I’m all about efficiency, and although I may not completely understand the efficiency goals of an industrial facility, I can appreciate any innovation attempting to fine-tune a process to improve desired results and decrease expense and energy. One recent example of this comes via research from the Wyss Institute for Biologically Inspired Engineering at Harvard University, in collaboration with researchers at Notheastern University and the University of Waterloo.
The research, which was published in APL Materials in November, showed that Wyss’ liquid-gated membranes (LGMs) can filter nanoclay particles from water with two-times the efficiency, almost three times longer time to foul, and reduced pressure needed for filtration compared with a traditional membrane, according to an article from The Harvard Gazette by Lindsay Brownell titled “Liquid-gate membrane filtration system improves wastewater purification, saves money.”
“This is the first study to demonstrate that LGMs can achieve sustained filtration in settings similar to those found in heavy industry, and it provides insight into how LGMs resist different types of fouling, which could lead to their use in a variety of water-processing settings,” said first author Jack Alvarenga, a research scientist at the Wyss Institute, in the article.
In the study, the LGMs were found to filter water three times longer than traditional membranes before requiring a backwash. Going further, 60% less nanoclay accumulated in the LGMs during filtration, giving LGMs a longer lifespan than their standard counterparts. Additionally, the LGMs showed potential for energy savings as they required 16% less pressure to initiate filtration, the article reports.
According to the article, LGMs function similar to the liquid-filled pores in nature that control the movement of liquids and gases.
Brownwell explains how they work: “Each LGM is coated with a liquid that acts as a reversible gate, filling and sealing its pores in the ‘closed’ state. When pressure is applied to the membrane, the liquid inside the pores is pulled to the sides, creating open, liquid-lined pores that can be tuned to allow the passage of specific liquids or gases, and that resist fouling due to the liquid layer’s slippery surface. The use of fluid-lined pores also enables the separation of a target compound from a mixture of different substances, which is common in industrial liquid processing.”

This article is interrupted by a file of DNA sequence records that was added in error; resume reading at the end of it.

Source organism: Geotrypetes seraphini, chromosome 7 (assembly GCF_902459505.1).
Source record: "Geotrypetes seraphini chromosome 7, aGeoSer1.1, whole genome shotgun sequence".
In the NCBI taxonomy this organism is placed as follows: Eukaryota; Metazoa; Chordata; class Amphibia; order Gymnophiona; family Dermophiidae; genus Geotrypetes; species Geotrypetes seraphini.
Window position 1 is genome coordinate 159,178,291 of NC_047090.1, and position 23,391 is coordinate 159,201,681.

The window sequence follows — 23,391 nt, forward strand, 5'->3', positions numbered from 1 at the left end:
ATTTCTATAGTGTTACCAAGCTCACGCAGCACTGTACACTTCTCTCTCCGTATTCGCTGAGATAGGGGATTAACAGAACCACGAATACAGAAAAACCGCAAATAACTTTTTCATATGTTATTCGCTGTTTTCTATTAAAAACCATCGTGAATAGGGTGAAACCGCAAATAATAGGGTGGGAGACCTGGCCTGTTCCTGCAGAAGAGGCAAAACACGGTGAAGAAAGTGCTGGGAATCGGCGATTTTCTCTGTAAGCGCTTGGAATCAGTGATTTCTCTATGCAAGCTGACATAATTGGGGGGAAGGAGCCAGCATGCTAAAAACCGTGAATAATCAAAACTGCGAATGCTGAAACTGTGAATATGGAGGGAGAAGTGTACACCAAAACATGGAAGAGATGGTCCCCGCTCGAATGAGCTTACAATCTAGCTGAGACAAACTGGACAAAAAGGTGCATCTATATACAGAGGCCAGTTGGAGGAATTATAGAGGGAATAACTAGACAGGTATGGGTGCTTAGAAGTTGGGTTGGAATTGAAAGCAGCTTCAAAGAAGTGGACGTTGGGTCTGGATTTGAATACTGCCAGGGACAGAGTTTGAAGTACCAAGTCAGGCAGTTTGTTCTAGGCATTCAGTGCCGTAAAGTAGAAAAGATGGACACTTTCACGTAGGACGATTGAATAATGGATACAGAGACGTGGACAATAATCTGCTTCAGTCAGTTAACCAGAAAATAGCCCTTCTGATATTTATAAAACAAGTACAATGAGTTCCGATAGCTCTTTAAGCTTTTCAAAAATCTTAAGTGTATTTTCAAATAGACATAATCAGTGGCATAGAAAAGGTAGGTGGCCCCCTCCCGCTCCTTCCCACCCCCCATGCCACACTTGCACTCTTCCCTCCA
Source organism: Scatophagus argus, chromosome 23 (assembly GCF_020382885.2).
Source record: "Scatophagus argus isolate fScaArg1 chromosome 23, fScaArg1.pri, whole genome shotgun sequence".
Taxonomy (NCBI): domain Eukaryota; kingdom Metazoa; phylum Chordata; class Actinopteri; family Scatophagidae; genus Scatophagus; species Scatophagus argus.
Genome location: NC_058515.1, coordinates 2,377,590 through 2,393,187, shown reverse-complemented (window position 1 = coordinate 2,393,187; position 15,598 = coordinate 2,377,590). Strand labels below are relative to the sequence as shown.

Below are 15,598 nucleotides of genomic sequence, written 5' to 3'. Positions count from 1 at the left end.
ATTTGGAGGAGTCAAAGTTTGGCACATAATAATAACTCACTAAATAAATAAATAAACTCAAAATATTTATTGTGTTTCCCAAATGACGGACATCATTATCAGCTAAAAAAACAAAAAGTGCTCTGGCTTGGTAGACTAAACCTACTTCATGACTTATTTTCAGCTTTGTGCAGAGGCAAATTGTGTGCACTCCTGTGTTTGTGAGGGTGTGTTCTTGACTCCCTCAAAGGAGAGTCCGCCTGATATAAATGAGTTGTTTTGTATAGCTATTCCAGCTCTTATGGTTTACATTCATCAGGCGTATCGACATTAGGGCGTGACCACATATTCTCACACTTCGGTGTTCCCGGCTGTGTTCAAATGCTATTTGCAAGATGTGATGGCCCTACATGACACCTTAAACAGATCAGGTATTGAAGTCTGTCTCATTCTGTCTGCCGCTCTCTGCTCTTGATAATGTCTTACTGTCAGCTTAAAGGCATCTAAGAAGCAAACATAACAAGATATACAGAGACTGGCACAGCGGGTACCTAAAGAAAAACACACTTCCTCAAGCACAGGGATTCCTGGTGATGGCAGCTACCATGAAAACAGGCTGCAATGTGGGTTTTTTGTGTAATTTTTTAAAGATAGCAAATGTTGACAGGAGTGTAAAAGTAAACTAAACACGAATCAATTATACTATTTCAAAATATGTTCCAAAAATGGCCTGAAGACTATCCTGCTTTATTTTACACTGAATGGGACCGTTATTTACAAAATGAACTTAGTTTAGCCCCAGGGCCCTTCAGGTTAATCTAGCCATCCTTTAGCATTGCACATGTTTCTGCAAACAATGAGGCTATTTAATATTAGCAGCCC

For the study, the team tested LGMs on a suspension of bentonite clay in water, mimicking the wastewater produced in the oil and gas industry. 25mm discs of standard filter membrane were infused with perfluoropolyether to convert them into LGMs, and were then placed under pressure to draw in water while leaving nanoclay particles behind.
“LGMs have the potential for use in industries as diverse as food and beverage processing, biopharmaceutical manufacturing, textiles, paper, pulp, chemical and petrochemical, and could offer improvements in energy use and efficiency across a wide swath of industrial applications,” said corresponding author Joanna Aizenberg, a founding core faculty member of the Wyss Institute and the Amy Smith Berylson Professor of Material Sciences at the Harvard John A. Paulson School of Engineering and Applied Sciences (SEAS), in the article.